Control Of Perceptual Attention In Robot Driving
Abbreviated Journal Title
SEARCH; Computer Science, Artificial Intelligence
Computer vision research aimed at performing general scene understanding has proven to be conceptually difficult and computationally complex. Active vision is a promising approach to solving this problem. Active vision systems use optimized sensor settings, reduced fields of view, and relatively simple algorithms to efficiently extract specific information from a scene. This approach is only appropriate in the context of a task that motivates the selection of the information to extract. While there has been a fair amount of research that describes the extraction processes, there has been little work that investigates how active vision could be used for a realistic task in a dynamic domain. We are studying such a task: driving an autonomous vehicle in traffic. In this paper we present a method for controlling visual attention as part of the reasoning process for driving, and analyze the efficiency gained in doing so. We first describe a model of driving and the driving environment, and estimate the complexity of performing the required sensing with a general driving-scene understanding system. We then introduce three programs that use increasingly sophisticated perceptual control techniques to select perceptual actions. The first program, called Ulysses-1, uses perceptual routines, which use known reference objects to guide the search for new objects. The second program, Ulysses-2, creates an inference tree to infer the effect of uncertain input data on action choices, and searches this tree to decide which data to sense. Finally, Ulysses-3 uses domain knowledge to reason about how dynamic objects will move or change over time; objects that do not move enough to affect the robot's decisions are not selected as perceptual targets. For each technique we have run experiments in simulation to measure the cost savings realized by using selective perception. We estimate that the techniques included in Ulysses-3 reduce the computational cost of perception by 9 to 12 orders of magnitude when compared to a general perception system.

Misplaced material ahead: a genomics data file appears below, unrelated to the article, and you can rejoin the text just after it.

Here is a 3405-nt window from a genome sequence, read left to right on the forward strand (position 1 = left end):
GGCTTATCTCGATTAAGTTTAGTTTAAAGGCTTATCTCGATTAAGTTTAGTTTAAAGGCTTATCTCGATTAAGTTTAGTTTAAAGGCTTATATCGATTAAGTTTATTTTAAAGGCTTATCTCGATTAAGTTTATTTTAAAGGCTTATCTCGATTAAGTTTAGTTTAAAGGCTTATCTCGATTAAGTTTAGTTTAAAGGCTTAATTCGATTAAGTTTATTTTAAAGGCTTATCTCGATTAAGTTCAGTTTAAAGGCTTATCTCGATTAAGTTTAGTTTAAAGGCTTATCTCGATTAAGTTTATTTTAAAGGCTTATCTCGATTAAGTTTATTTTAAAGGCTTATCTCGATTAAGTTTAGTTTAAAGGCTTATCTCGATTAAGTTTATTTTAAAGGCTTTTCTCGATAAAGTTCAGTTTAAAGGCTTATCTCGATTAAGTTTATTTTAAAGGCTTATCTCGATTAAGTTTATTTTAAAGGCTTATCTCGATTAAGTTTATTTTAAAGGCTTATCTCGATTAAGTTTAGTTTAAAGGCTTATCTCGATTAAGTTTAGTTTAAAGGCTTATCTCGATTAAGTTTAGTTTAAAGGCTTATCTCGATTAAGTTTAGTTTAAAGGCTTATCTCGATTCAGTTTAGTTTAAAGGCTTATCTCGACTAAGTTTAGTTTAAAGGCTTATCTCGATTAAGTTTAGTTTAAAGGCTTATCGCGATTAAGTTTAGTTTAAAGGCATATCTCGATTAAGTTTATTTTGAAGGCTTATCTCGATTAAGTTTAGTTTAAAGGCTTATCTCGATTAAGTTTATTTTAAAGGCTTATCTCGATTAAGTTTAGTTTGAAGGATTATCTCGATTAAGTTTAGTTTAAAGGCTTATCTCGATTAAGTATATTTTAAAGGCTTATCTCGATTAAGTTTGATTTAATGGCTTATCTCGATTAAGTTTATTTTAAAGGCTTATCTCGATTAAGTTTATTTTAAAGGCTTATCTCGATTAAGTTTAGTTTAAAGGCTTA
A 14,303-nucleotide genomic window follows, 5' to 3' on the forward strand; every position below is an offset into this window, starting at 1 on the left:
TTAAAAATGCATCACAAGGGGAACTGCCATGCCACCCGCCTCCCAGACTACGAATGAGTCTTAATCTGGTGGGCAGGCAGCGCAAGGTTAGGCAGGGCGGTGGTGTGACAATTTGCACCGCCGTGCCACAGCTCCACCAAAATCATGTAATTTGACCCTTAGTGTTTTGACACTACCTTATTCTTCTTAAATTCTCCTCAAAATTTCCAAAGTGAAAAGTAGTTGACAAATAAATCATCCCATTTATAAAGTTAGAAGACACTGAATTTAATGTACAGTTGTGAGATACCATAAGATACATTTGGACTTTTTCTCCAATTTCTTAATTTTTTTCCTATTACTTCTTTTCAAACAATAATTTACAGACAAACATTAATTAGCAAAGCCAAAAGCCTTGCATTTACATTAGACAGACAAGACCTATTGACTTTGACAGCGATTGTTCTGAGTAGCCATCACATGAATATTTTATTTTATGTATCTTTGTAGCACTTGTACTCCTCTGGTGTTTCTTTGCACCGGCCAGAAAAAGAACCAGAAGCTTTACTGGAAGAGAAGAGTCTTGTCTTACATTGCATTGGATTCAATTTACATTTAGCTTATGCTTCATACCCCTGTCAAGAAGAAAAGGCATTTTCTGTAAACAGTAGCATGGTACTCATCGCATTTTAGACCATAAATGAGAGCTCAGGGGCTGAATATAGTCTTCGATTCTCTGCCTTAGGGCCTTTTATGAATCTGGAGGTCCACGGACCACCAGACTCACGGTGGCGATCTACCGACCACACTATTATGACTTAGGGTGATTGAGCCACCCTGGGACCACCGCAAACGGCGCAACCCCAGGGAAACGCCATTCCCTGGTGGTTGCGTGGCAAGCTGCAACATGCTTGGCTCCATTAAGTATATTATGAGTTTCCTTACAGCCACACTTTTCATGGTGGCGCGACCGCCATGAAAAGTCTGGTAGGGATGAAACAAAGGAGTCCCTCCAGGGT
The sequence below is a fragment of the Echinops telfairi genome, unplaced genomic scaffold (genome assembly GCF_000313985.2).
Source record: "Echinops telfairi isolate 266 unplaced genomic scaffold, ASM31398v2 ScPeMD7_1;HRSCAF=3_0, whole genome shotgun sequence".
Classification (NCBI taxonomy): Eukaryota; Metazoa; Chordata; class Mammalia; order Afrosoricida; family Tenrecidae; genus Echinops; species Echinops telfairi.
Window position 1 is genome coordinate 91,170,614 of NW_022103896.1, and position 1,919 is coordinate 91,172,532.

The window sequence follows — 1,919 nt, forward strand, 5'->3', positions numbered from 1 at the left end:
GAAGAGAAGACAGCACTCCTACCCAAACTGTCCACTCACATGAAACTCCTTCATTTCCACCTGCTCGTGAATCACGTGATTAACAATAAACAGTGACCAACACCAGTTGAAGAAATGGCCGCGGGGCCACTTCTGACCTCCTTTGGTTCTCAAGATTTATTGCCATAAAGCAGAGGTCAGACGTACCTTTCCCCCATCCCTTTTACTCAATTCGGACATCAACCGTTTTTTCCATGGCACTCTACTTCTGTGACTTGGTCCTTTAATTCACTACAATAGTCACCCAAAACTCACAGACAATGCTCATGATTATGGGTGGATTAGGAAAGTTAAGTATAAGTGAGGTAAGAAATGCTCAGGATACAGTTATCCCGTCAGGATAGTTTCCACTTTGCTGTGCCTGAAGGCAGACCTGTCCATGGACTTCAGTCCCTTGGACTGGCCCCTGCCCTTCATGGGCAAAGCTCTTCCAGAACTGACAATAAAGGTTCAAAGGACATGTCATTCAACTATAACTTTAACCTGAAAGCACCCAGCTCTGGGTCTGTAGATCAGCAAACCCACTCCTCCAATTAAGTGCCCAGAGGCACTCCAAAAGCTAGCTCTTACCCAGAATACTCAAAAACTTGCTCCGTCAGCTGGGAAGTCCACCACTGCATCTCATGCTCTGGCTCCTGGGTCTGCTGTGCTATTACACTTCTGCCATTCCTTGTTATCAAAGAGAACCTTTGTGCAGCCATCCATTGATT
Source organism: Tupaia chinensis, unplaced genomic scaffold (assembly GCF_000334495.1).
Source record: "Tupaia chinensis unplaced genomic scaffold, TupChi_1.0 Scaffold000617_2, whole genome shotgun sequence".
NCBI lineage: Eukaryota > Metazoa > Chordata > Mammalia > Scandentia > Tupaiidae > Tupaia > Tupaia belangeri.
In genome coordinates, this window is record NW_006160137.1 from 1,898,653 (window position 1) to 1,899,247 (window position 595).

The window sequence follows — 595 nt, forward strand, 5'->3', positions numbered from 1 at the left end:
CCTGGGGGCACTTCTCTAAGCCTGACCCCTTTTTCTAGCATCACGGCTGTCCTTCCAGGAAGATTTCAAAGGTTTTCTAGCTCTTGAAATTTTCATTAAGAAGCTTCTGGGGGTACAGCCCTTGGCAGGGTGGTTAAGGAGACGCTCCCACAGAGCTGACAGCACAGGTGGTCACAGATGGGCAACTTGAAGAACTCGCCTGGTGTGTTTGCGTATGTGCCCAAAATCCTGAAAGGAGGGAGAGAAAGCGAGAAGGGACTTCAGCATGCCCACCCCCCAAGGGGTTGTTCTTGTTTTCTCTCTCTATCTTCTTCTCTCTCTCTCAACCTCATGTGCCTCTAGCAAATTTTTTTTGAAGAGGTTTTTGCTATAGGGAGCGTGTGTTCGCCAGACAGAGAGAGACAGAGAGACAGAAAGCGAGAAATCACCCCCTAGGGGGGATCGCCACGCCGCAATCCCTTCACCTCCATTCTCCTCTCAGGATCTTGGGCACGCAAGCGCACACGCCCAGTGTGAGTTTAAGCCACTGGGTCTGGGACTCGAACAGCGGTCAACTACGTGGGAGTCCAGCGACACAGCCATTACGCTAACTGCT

"Control Of Perceptual Attention In Robot Driving" (1995). Faculty Bibliography 1990s. 1445.